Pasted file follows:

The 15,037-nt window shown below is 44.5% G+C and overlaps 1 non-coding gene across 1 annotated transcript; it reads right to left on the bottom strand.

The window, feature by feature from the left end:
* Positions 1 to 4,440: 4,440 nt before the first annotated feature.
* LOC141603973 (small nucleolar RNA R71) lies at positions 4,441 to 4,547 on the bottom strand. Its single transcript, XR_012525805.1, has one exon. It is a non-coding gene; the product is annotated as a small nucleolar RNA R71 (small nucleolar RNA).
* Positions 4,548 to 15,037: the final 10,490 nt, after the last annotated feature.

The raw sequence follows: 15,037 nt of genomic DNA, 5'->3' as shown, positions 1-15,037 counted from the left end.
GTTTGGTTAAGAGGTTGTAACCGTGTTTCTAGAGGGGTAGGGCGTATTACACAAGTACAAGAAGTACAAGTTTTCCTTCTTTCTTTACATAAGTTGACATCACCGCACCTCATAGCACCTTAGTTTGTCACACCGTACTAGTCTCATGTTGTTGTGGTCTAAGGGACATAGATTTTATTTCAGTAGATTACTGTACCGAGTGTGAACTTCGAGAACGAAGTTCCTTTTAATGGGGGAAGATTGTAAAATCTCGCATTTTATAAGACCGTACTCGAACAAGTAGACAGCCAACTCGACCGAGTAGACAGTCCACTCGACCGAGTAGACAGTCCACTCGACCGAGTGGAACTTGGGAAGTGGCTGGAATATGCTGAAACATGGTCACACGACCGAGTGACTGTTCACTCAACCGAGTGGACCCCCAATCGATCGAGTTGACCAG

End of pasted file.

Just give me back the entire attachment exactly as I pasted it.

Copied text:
The 15,037-nt window shown below is 44.5% G+C and overlaps 1 non-coding gene across 1 annotated transcript; it reads right to left on the bottom strand.

The window, feature by feature from the left end:
* Positions 1 to 4,440: 4,440 nt before the first annotated feature.
* LOC141603973 (small nucleolar RNA R71) lies at positions 4,441 to 4,547 on the bottom strand. Its single transcript, XR_012525805.1, has one exon. It is a non-coding gene; the product is annotated as a small nucleolar RNA R71 (small nucleolar RNA).
* Positions 4,548 to 15,037: the final 10,490 nt, after the last annotated feature.

The raw sequence follows: 15,037 nt of genomic DNA, 5'->3' as shown, positions 1-15,037 counted from the left end.
GTTTGGTTAAGAGGTTGTAACCGTGTTTCTAGAGGGGTAGGGCGTATTACACAAGTACAAGAAGTACAAGTTTTCCTTCTTTCTTTACATAAGTTGACATCACCGCACCTCATAGCACCTTAGTTTGTCACACCGTACTAGTCTCATGTTGTTGTGGTCTAAGGGACATAGATTTTATTTCAGTAGATTACTGTACCGAGTGTGAACTTCGAGAACGAAGTTCCTTTTAATGGGGGAAGATTGTAAAATCTCGCATTTTATAAGACCGTACTCGAACAAGTAGACAGCCAACTCGACCGAGTAGACAGTCCACTCGACCGAGTAGACAGTCCACTCGACCGAGTGGAACTTGGGAAGTGGCTGGAATATGCTGAAACATGGTCACACGACCGAGTGACTGTTCACTCAACCGAGTGGACCCCCAATCGATCGAGTTGACCAG